Niccolò da Reggio's Translations of Galen and their Reception in France

in Early Science and Medicine
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Abstract

In the first half of the fourteenth century, Niccolò da Reggio translated more than fifty works by Galen from Greek into Latin, and by mid-century most if not all of them had reached the papal court at Avignon, where Guy de Chauliac praised their accuracy and cited them regularly in his Great Surgery of 1363. Yet contemporary physicians at nearby Montpellier almost never referred to them, ordinarily preferring to quote from the older Arabic-Latin translations. Examining a particular context, the ways in which urological conditions were described in the old and new versions of Galen, suggests that medical teachers and commentators may have found it difficult to give up the familiarity of the traditional language in favor of Niccolò's new terminology.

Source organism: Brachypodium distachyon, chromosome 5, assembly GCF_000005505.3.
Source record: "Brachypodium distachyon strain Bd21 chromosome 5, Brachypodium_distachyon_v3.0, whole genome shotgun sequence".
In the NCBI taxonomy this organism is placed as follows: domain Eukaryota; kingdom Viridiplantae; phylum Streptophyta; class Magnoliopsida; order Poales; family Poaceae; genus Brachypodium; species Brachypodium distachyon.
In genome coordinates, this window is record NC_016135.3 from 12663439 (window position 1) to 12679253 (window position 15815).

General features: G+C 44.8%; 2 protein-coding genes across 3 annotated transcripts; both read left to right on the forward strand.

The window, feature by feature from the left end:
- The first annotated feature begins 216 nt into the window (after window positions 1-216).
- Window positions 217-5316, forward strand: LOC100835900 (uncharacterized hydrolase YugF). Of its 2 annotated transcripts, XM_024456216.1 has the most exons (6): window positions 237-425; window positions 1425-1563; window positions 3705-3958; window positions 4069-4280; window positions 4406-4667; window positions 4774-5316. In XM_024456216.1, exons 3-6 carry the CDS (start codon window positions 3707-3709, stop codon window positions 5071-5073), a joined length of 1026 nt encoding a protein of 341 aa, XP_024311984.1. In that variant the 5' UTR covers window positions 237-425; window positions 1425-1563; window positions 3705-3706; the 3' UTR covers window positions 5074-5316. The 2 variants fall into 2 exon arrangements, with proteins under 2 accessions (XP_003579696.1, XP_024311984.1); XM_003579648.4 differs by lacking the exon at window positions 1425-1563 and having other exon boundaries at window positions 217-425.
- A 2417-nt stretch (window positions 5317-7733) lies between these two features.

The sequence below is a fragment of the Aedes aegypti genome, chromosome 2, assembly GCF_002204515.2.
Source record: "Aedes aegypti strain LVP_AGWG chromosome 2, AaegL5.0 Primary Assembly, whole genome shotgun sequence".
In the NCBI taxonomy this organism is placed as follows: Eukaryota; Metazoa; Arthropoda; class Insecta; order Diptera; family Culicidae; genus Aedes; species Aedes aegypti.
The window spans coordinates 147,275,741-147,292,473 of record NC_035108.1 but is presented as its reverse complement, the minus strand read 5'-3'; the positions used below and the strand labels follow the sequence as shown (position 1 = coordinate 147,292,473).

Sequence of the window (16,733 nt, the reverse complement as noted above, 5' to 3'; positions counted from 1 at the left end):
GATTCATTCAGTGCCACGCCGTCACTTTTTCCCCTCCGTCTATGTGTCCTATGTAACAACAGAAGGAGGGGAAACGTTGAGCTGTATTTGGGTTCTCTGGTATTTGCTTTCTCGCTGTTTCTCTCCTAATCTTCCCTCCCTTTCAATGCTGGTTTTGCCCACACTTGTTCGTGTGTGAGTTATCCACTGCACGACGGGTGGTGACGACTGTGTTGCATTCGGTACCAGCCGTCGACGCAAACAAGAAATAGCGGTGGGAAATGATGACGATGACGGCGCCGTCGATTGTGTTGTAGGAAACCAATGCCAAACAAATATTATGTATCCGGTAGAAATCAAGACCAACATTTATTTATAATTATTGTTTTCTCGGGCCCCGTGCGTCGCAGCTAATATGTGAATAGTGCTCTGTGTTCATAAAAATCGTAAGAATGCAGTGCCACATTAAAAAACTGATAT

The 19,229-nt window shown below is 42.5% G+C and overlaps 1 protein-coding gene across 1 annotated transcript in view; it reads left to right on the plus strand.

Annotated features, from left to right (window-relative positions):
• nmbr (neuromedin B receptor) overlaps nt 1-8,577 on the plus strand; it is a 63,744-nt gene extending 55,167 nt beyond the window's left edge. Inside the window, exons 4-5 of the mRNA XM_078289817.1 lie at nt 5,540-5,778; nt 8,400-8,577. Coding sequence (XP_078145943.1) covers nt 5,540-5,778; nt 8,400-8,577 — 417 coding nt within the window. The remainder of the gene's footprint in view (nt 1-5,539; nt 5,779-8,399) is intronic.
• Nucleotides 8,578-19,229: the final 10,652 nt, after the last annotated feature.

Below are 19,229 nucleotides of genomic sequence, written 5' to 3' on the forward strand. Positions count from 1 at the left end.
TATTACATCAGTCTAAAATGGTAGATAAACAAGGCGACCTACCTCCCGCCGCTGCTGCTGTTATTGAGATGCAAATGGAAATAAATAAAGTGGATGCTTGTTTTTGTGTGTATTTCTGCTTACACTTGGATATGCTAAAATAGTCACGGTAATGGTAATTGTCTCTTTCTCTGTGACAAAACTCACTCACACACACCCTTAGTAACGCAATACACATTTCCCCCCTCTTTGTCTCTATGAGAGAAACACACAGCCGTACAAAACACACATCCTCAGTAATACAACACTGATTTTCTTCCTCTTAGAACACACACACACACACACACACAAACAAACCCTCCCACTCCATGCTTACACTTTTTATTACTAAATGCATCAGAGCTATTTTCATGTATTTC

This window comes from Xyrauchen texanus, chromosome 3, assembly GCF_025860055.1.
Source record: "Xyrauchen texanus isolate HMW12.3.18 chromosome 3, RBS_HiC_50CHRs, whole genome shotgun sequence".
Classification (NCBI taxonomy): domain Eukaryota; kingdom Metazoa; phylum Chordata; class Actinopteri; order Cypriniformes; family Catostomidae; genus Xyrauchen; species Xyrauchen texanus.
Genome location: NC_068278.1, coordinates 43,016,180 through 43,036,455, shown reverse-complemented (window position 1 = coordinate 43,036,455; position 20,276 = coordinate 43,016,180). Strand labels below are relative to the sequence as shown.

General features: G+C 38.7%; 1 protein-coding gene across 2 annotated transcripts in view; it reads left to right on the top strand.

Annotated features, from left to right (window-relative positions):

Niccolò da Reggio's Translations of Galen and their Reception in France

in Early Science and Medicine

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